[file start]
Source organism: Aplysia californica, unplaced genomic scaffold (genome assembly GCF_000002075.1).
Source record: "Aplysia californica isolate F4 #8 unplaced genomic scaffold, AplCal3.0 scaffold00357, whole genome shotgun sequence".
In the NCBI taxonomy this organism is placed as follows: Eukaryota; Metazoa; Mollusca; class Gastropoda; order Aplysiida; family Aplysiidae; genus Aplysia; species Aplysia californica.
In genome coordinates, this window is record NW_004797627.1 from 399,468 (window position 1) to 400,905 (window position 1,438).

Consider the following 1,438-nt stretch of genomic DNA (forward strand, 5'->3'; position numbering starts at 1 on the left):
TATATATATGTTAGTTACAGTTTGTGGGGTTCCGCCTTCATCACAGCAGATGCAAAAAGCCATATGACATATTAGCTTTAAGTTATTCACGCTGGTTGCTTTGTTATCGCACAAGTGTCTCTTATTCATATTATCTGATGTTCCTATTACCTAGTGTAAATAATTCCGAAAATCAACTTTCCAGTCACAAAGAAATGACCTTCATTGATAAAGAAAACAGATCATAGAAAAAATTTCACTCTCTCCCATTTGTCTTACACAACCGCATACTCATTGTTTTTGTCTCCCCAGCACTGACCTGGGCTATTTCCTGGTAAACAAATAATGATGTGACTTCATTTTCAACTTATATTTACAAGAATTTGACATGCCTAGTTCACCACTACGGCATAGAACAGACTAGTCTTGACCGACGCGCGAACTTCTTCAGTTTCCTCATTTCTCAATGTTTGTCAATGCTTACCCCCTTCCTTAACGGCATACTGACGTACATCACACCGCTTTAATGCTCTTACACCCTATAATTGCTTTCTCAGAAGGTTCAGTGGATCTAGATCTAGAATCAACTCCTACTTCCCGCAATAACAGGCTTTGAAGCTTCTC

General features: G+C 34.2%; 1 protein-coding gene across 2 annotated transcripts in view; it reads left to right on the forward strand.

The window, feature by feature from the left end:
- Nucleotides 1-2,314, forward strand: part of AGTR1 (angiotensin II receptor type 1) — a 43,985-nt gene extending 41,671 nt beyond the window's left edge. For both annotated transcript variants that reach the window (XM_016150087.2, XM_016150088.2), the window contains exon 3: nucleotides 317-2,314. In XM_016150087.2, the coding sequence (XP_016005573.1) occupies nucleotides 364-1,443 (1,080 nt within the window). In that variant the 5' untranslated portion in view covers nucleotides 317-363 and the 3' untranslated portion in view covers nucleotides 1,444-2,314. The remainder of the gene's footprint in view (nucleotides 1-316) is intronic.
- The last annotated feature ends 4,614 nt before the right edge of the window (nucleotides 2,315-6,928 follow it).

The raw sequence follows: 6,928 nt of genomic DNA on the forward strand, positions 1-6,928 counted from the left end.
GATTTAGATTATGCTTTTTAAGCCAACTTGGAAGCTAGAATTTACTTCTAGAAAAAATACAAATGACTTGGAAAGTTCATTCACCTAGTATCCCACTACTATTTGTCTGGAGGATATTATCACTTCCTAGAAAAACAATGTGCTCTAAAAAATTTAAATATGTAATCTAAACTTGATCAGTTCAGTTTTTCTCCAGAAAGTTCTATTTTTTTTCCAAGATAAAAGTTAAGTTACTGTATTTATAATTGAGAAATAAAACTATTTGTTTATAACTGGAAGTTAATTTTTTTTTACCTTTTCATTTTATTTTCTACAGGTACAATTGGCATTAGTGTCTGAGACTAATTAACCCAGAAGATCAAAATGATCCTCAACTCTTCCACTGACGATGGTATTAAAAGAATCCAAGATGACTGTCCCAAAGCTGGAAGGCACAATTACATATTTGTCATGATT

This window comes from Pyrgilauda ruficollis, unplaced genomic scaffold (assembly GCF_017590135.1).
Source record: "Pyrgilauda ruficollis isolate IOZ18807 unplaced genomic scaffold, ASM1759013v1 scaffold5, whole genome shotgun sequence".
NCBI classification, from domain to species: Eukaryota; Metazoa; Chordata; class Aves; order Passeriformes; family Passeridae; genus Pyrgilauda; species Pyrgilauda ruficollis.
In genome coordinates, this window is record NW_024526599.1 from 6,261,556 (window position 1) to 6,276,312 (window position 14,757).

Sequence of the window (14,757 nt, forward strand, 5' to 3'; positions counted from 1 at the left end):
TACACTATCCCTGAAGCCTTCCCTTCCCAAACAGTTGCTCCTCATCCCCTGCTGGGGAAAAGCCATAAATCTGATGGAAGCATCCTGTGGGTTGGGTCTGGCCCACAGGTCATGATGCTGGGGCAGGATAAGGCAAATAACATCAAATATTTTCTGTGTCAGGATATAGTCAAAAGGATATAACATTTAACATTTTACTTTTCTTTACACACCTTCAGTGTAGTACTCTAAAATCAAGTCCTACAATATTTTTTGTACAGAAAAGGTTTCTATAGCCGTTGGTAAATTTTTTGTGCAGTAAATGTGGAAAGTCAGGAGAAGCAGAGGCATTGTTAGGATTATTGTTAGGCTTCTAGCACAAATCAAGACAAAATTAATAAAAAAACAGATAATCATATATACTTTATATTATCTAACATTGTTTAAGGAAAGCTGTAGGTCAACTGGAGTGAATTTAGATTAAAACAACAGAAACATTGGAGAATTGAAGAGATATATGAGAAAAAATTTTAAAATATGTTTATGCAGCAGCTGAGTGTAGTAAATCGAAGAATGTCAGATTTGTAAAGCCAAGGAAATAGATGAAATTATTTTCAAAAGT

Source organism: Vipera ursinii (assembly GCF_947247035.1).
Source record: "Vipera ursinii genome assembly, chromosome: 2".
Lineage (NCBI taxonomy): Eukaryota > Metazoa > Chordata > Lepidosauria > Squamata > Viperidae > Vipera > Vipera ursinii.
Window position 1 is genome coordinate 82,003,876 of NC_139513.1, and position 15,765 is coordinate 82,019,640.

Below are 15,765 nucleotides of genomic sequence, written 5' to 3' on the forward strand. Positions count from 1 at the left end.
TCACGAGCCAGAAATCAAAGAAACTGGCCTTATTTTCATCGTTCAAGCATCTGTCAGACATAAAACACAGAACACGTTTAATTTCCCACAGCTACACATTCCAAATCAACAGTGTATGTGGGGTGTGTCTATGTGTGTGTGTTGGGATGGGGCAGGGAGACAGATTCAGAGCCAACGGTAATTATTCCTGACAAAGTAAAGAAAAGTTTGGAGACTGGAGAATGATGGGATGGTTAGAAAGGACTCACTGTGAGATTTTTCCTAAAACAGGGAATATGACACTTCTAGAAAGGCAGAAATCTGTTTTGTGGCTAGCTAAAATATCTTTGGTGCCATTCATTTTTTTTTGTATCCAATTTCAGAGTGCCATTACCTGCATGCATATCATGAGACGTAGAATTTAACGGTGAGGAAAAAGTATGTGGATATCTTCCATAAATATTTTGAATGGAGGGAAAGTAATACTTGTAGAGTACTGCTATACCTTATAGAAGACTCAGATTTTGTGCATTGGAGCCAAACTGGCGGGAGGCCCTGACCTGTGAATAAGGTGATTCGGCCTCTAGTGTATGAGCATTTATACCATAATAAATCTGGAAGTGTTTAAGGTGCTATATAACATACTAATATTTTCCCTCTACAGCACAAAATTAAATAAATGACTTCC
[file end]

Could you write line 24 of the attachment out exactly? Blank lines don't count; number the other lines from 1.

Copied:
TCACGAGCCAGAAATCAAAGAAACTGGCCTTATTTTCATCGTTCAAGCATCTGTCAGACATAAAACACAGAACACGTTTAATTTCCCACAGCTACACATTCCAAATCAACAGTGTATGTGGGGTGTGTCTATGTGTGTGTGTTGGGATGGGGCAGGGAGACAGATTCAGAGCCAACGGTAATTATTCCTGACAAAGTAAAGAAAAGTTTGGAGACTGGAGAATGATGGGATGGTTAGAAAGGACTCACTGTGAGATTTTTCCTAAAACAGGGAATATGACACTTCTAGAAAGGCAGAAATCTGTTTTGTGGCTAGCTAAAATATCTTTGGTGCCATTCATTTTTTTTTGTATCCAATTTCAGAGTGCCATTACCTGCATGCATATCATGAGACGTAGAATTTAACGGTGAGGAAAAAGTATGTGGATATCTTCCATAAATATTTTGAATGGAGGGAAAGTAATACTTGTAGAGTACTGCTATACCTTATAGAAGACTCAGATTTTGTGCATTGGAGCCAAACTGGCGGGAGGCCCTGACCTGTGAATAAGGTGATTCGGCCTCTAGTGTATGAGCATTTATACCATAATAAATCTGGAAGTGTTTAAGGTGCTATATAACATACTAATATTTTCCCTCTACAGCACAAAATTAAATAAATGACTTCC